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Yahoo Finance's Dan Roberts joined Yahoo Finance Live to break down how NBC's new strategy with moving sports over to Peacock looks a lot like what ESPN is doing with ESPN+.
SEANA SMITH: NBC'S making big moves with its sports content. And for that, we want to bring in Dan Roberts, who, of course, is following this for us. And Dan, you're closely looking at what they're doing with Peacock, maybe positioning it to go head to head with ESPN plus?
DAN ROBERTS: Yeah, Peacock has made a lot of moves just in the last week, Seana. Now last Friday we saw that NBC Universal came out and announced it will shut down its NBC Sports Network. That was greeted as pretty sad news and obviously a sign of the pandemic. It does mean a lot of layoffs.
But it also means a lot of sports content shifting over to Peacock, where NBC and parent company, Comcast, had already moved a number of Premier League soccer games. Now you're going to see more NASCAR races and NHL games on Peacock. Then you also saw news of the WWE deal. WWE Network is going to fold into Peacock.
This is reported as a $1 billion five-year deal. It will probably last longer than that. And it instantly adds a couple of million subscribers to Peacock from WWE, pretty good. And Peacock, by the way, has already amassed around 26 million paying subscribers. That's more subscribers than Comcast's Xfinity service has.
And then just today, additional news about more sports content being moved from NBC Sports Gold, which is its streaming platform, over to Peacock. That's non-race Indycar series content.
So the point is, we're seeing the strategy start to emerge, and that is NBC doing away with its standalone sports channel, the Sports Network, and I would expect eventually doing away with that gold streaming tier and just moving all of that non-primetime cable live sports content over to Peacock, which I think really positions it as an ESPN Plus, even though, of course, Peacock also has a lot of non-sports content, so arguably, it's really the Disney Plus well for Comcast.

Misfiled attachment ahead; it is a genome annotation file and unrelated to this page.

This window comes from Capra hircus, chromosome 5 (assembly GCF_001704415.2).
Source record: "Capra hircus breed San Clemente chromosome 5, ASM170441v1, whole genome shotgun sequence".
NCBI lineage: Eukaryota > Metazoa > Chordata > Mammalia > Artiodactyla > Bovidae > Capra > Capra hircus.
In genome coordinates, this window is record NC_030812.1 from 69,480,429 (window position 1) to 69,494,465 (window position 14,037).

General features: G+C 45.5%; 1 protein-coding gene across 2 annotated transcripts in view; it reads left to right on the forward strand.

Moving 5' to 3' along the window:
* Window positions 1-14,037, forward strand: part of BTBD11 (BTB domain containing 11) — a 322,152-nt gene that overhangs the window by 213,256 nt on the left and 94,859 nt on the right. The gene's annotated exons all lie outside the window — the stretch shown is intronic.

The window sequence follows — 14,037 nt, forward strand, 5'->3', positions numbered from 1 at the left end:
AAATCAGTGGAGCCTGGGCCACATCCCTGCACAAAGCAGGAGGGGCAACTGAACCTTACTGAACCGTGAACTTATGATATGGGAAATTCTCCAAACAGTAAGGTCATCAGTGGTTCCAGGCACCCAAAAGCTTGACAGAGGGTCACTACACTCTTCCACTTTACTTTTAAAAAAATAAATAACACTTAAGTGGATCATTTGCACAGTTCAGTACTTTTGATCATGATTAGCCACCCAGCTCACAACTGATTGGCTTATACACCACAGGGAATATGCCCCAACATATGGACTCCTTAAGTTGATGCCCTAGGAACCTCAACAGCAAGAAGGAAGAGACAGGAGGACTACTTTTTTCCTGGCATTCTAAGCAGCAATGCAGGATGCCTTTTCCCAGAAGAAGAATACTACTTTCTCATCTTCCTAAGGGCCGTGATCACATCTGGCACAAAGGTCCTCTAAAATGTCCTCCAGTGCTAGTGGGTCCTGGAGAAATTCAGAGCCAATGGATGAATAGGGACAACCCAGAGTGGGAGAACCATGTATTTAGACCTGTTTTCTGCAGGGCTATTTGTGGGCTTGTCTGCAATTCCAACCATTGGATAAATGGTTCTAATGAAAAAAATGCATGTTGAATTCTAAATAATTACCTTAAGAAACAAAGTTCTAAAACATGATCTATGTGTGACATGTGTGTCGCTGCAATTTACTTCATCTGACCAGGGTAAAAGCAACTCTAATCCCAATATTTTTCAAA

ADAM SHAPIRO: Dan, you just said something about moving from cable over. And I was curious, is anyone putting out-- is there a saturation point, or a period at which, cable is just toast? Sports are so important, but it seems like everything really should be migrating to streaming. Why even bother? I mean, ESPN, serious trouble here for Disney.
DAN ROBERTS: Well, look, I mean, Adam, the big, big marquee events, you know, the Super Bowl, NFL games, Olympics content, you know, the big events of the Olympics, all that kind of stuff, the biggest NASCAR events, are still going to be on non-cable. They're going to be on broadcast television, ABC, NBC, Fox.
But then you're starting to see more of these niche, and even I would say niche is unfair now, because a lot of non-niche sports, I mean, NHL games, which is you know, that's one of the big four leagues, move over to streaming outlets. So never say never. I think there's still a purpose to having the main broadcast networks and having the cable package.
But you know, that platter of what people are paying extra for is getting more and more full. This is just where the puck is headed. You're going to see more and more and more sports on Peacock. And by the way, that's all without the Olympics, still, which was supposed to be the big tent pole product on Peacock.